Appointed to committee to "view the hay grounds from the river beyond Phillip Delanoy to the South River," 20 March 1636/7 [PCR 1:55]. Surveyor, 2 May 1637, 29 October 1649, 1 June 1658, 1 December 1663 [PCR 1:58, 2:147, 3:138, 4:48].
     Volunteered to serve in Pequot War, 7 June 1637 [PCR 1:61]. In Duxbury section of 1643 Plymouth Colony list of men able to bear arms [PCR 8:189].
     ESTATE: In 1623 Plymouth land division "Moyses Simonson & Philipe de la Noye" were jointly granted two acres as passengers on the Fortune [PCR 12:5]. In 1627 Plymouth cattle division "Phillip Delanoy" was the ninth person in the first company [PCR 12:9].
     In 1627 "Phillip Delanoy" sold to Stephen Deane for £4 "one acre of land lying on the north side of town between the first and second brook" [PCR 12:7]; this would be the land he had been granted in 1623. Assessed 18s. in Plymouth tax list of 25 March 1633 and 9s. in list of 27 March 1634 [PCR 1:11, 28]. Granted forty acres in Duxbury, 2 October 1637 [PCR 1:67].
     On 17 January 1653/4, Phillip Delano of Duxburow and Mary his wife sold to John Churchill and Bennaiah Pratt the house and land near Plymouth "sometimes the house and land of William Pontus and James Glasse both deceased" [MD 5:92, citing PCLR 2:1:93]. On 17 January 1653, Phillip Delano of Duxburrow and Mary his wife sold to John Church~ill of Plymouth a parcel of meadow sometimes the meadow of William Pontus and James Glasse deceased, being about an acre and a half [MD 5:92-93, citing PCLR 2:1:93].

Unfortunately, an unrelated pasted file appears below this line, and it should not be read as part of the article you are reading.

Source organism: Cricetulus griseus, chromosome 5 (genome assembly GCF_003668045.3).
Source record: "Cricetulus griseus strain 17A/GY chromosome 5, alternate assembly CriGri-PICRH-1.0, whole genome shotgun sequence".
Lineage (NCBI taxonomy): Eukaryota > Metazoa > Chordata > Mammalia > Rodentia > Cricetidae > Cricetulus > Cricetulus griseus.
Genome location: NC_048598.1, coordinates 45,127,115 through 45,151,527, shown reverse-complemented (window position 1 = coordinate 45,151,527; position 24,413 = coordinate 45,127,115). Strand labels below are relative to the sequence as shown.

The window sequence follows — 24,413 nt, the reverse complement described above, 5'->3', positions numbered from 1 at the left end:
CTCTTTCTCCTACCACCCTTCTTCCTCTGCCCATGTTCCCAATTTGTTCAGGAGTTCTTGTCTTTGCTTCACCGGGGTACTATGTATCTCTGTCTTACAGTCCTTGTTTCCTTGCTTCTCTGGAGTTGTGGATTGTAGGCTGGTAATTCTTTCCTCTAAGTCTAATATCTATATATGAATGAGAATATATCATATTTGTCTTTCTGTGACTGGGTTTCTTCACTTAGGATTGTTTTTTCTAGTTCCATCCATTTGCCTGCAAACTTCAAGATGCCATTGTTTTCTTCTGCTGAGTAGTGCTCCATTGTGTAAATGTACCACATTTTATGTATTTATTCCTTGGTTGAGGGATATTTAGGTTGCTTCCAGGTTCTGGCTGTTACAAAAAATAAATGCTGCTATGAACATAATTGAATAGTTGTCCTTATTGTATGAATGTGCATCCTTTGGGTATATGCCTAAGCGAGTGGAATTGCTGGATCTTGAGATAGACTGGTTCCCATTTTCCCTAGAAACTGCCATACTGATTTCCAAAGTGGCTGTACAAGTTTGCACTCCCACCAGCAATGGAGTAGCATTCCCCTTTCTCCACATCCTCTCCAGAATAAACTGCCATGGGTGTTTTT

On 3 December 1659, Phillip Delano Sr. with the consent of Mary his wife sold one half his purchase lands at Coaksett or Cushena or both to William Earle [MD 11:249, citing PCLR 2:2:41]. On 13 December 1660 "Phillip Delanoy of Duxburrow ... with the consent of my wife" sold to Nicholas Byram of Weymouth "my whole right of lands in the town of Bridgewater ... viz: a full and complete purchase of uplands, meadows and swamps that is or shall be laid out or divided or remain in common" [PCLR 3:25]. On 5 June 1667 Philip Delano of Duxbury, husbandman, sold to John Russell Sr. of Dartmouth, yeoman, one-half share of the lands at Dartmouth "granted unto the said Phillip Delano ... as a purchaser or old comer" [PCLR 3:83].
     On 11 April 1674 Philip Delano Sr. of Duxbury, planter, in consideration of "love and natural affection" granted "unto my true and natural son John Delano my lot of five and twenty acres at Namassakett lying upon Teticutt River in Middleborough with three acres of upland lying in Duxburrow" [PCLR 3:330]. On the same day Philip Delano Sr. of Duxbury, planter, granted to "Thomas Delano his true and natural son the one-half of his hundred acre lot at Namassakett in the town of Middleborough, the lot to be divided betwixt his brother and him, Phillip Delano and him," also one-half the meadow land in Middleborough, one-half of five acres of meadow land at the beach lying on the southside of Plymouth and three acres of meadow lying at the Mill River" [PCLR 3:331].
     On 7 July 1682 administration on the estate of "Phillip Delano of Duxburrow" was granted to Samuel Delano [PCR6:91].
     The inventory of the estate of "Phillip Delano of Duxburrow" was taken 4 March 1681/2 and totalled £50 13s., with no real estate included [MD 11:249, citing PCPR 4:2:120].